WordPress has a huge and diverse plugin database supported by a robust and amazing community. That said, plugins are developed to accommodate many different functions, the plugins that cover more functionality being the ones that tend to be more popular.
This adds an interesting dilemma : The time saved in development by using a 3rd party plugin needs to outweigh the unforeseen or invisible negative effects of potential security vulnerabilities and general bloat that comes with having many plugins.
What does plugin bloat mean really? Well each plugin will add a certain amount of strain on your website in the form of additional requests and functions as well as directly on the database in the form of queries. Some queries from some plugins are more “expensive” than others. Some of the bloat is not clear cut, either. You may not notice a slowdown until you have a combination of plugins installed.
In a perfect world, resolving this would mean removing some of the worst offending plugins. You can decide on this based on the results of some quick analysis. This analysis will determine where the slowdowns are happening, which database queries are most expensive and the likely offending culprits (plugins) that should be targeted for removal.
If the functionality the plugin provides is integral, then perhaps it should instigate you to investigate an alternative plugin that performs better or perhaps developing the functionality yourself into wordpress.
Identify Bloated Plugins or Themes
There are a few plugins that do this, but the Query monitor plugin written by John Blackbourn is an absolutely fantastic way to get some real statistics as to whats happening under the hood in your WordPress instance. Sometimes the bloat can happen within the theme itself!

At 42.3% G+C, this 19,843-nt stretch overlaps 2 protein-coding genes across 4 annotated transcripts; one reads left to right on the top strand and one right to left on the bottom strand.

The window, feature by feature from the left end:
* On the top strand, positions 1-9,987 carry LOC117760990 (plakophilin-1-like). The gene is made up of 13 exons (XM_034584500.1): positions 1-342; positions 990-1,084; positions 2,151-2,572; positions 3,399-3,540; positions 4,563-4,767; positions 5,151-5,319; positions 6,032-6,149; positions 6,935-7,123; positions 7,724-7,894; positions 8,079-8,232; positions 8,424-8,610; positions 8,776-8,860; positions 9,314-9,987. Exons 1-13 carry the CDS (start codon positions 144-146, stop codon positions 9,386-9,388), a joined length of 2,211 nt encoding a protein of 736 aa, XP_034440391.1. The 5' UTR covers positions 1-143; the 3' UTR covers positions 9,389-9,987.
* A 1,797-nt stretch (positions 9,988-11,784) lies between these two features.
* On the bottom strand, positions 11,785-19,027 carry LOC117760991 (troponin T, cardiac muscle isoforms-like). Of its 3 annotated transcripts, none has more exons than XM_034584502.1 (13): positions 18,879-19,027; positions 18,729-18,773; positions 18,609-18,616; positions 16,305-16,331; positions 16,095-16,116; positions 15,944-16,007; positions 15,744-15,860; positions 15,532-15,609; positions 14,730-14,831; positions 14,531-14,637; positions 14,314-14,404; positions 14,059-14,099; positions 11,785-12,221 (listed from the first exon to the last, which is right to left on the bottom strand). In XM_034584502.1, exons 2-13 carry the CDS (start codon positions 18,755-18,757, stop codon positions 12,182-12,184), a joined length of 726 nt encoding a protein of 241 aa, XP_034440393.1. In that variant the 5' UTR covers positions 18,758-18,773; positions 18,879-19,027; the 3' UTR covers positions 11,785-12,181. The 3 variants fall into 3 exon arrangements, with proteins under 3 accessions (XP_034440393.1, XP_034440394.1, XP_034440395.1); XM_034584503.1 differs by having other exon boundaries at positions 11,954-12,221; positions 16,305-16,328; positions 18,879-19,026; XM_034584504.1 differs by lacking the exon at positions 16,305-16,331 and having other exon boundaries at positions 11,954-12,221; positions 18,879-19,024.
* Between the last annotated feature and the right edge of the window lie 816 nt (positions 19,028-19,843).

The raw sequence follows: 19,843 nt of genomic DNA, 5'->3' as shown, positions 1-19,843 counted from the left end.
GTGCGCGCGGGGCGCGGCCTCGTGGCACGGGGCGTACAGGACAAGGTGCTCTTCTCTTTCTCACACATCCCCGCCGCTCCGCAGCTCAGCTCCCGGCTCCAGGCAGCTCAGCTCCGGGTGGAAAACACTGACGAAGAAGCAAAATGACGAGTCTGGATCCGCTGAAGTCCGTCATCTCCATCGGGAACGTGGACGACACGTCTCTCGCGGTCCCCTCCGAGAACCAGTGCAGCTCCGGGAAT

This plugin will break down the queries, warnings, requests and everything in between. You can drill down into the logs as you click around the site and get some really useful information. It will list the queries in the order of the time it took to execute. Once you have audited this information you should be able to correlate some of the worst offending queries to their respective plugins.
Able to remove bloated plugins? Or are you satisfied with the query monitor? Lets move to the next few sections.
3. Web Hosting Environment
This is my favourite! Everyone and their grandmother can start a web hosting company. You can resell, become an affiliate or rent a dedicated server in a data centre somewhere and install Cpanel on it.
This means that the marketplace for web hosting is completely and utterly over saturated. The bigger names like Godaddy have to stay competitive and since its a numbers game at every angle you look at it, the more people they can cram into one server means they can charge low prices.
What this means is that more often than not, the root cause of the slowness problem is that you are on a shared server that’s really busy. The only way to fix this is by moving up a few tiers of hosting services to ensure that you have more resources allocated to your account. Ideally, if you have a busy site and are depending on it to make money, you should absolutely have dedicated resources allocated to your site.